Across all regions in which CCAFS works, Regional Program Leaders and Theme Leaders have always worked with partners to select and measure key indicators that can be used to monitor and evaluate progress towards outcomes and impacts. A globally common set of appropriate baseline indicators on agricultural productivity, rural livelihoods, and biogeophysical attributes have been collected at selected study sites, so that monitoring and ex post impact assessment can be carried out. These global indicators are supplemented by regional and sub-regional indicators deemed appropriate by partners and Regional Program Leaders. Care has been given to ensuring that indicators capture cross-scale impacts. The performance of CCAFS will be measured against ten-year outcomes and three-year Intermediate performance indicators.
The CCAFS baseline has been implemented across three levels – household, village and organisations. It collects indicators that describe current behaviour in relation to livelihood systems and farming practices in the CCAFS sites over time, as well as changes made to agriculture and natural resources management strategies in the recent past. Other indicators are helping CCAFS to understand the enabling environment that mediates these practices and behaviours (e.g., natural resource conditions, policies, institutions), as well as the provision of agricultural and climatic information at each site by the organizations that work there.
The key aim of the CCAFS baseline is to provide snapshots of current behaviour at the sites using instruments that can be applied unchanged in all the CCAFS regions. The same households and communities will be revisited after roughly 5 years, and again in 10 years, to monitor what changes have occurred since the baseline was carried out. The same survey is being carried out in very diverse locations across all of our target regions. To date, close to 2,100 households have been surveyed in 105 villages; 15 communities in 15 CCAFS sites participated in qualitative focus group discussions and over 150 organizations have been interviewed at these sites. This allows for valid and robust cross-site and cross-regional comparisons to be carried out. As a result, baselines are broad rather than deep; the intention is that complex relationships will be explored in further research in the same locations and through the use of secondary data.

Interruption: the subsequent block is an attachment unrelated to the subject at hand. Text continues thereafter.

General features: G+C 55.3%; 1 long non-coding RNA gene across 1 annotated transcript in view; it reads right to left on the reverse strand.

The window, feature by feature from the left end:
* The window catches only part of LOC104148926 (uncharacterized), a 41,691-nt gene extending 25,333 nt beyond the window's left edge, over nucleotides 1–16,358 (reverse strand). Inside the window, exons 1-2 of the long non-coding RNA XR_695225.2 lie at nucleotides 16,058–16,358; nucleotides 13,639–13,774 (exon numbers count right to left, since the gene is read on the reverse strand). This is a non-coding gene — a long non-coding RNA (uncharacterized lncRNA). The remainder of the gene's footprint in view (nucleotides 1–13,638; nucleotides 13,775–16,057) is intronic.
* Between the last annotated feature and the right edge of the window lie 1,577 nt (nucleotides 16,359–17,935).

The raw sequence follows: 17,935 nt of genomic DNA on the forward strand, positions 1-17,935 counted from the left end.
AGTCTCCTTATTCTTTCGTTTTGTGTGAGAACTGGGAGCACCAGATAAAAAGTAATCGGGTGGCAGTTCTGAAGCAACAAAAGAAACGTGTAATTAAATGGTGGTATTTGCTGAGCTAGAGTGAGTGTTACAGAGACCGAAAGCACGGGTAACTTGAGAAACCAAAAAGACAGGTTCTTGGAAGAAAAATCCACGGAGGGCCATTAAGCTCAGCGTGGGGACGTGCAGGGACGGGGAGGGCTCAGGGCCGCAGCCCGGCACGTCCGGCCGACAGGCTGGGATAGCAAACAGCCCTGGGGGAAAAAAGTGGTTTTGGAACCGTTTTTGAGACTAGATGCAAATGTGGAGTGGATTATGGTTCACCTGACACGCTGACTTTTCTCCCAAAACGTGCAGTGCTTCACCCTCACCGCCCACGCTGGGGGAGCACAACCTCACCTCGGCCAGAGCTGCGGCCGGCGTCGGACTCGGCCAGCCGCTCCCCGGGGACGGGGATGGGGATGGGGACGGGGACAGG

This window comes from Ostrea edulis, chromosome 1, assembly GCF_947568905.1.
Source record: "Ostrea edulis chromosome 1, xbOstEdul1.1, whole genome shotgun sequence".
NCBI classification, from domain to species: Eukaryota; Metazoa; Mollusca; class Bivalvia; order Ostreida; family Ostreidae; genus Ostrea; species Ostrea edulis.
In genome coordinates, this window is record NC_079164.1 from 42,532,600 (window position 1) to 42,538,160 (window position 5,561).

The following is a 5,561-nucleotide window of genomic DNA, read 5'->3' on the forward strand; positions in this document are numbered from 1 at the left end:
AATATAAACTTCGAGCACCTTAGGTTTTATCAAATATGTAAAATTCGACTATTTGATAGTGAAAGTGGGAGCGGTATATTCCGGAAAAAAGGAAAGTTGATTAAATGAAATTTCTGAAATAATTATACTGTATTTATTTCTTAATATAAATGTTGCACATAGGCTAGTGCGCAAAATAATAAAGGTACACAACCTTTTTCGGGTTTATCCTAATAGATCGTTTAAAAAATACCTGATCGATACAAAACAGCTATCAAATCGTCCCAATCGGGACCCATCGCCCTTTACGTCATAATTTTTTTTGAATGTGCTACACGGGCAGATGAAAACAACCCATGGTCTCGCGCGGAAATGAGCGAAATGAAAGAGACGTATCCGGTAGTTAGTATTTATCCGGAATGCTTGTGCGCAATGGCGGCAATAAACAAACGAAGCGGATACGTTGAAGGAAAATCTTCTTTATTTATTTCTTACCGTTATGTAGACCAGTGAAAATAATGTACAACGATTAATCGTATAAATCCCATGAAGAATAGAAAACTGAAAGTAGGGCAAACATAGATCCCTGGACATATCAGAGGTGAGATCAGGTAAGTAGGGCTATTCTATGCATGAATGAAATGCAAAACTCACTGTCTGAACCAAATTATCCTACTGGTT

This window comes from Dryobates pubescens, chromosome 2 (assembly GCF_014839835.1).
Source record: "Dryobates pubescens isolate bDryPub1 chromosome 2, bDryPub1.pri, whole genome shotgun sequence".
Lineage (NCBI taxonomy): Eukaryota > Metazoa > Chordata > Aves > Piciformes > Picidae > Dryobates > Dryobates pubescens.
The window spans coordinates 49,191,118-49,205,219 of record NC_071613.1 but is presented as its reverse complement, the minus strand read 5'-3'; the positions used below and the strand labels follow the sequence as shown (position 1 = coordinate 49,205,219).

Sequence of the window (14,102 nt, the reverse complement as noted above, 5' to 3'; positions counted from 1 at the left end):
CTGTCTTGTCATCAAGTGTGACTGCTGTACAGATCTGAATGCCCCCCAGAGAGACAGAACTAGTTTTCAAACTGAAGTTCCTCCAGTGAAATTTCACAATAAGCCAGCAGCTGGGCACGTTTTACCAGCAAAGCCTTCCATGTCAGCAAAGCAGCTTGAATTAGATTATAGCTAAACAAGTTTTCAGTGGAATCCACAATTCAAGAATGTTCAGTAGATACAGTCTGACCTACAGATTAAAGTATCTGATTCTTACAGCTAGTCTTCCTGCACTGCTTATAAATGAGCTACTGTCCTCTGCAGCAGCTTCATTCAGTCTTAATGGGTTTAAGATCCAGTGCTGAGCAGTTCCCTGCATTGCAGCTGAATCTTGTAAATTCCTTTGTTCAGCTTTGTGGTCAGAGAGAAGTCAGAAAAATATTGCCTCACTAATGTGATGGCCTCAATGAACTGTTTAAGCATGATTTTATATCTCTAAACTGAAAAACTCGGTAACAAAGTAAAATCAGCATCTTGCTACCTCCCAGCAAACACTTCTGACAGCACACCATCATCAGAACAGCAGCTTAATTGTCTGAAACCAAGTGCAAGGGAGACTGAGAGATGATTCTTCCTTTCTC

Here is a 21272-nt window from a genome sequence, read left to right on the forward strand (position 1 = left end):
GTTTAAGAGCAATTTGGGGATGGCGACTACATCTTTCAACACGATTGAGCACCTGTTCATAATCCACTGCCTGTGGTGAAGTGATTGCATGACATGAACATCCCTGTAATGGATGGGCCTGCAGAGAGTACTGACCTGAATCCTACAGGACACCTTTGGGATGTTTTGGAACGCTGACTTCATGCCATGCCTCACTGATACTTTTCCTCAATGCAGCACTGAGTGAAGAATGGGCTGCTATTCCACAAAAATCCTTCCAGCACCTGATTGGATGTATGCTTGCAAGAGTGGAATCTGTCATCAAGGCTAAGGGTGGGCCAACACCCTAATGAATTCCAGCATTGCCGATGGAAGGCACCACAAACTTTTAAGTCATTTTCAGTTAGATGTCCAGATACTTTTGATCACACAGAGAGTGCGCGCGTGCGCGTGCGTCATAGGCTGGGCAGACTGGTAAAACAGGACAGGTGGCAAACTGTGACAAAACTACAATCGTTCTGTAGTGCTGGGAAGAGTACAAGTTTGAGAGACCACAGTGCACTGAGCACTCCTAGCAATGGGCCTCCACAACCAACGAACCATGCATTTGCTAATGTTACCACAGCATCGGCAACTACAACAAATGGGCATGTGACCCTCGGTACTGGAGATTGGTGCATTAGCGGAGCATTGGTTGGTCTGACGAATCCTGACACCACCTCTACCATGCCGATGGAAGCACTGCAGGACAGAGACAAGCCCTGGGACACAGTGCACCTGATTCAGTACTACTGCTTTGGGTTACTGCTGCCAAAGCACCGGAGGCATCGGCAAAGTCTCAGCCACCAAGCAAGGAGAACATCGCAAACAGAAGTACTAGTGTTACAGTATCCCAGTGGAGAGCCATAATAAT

The emphasis on being able to carry out cross-site comparisons has two costs. First, the baselines do include some site characterisation information, but typically not in sufficient detail for (say) farming systems studies: more information is being collected to complement the site characterisation information in the baselines. Second, the baselines do not contain all the information needed to be able to carry out mainstream ex-post impact assessment (EPIA). Such studies are usually designed to evaluate specific technological or policy changes in a location and to attribute the changes to specific activities carried out by specific agents. The CCAFS baseline meets the first objective of impact assessment well (tracking change over time), but does not allow us to attribute these changes to specific activities. The goal is not to attribute these changes to the program, but to be able to assess what kinds of changes have occurred and whether these changes are helping households adapt to, and mitigate, climate change.
Nevertheless, formal EPIAs will be carried out at several of the CCAFS sties in the next 2-3 years. CCAFS and partners are contractually required to carry out EPIAs on a regular timeframe, and these will build on the baseline data already collected, complemented with additional site- and intervention-specific data as needed.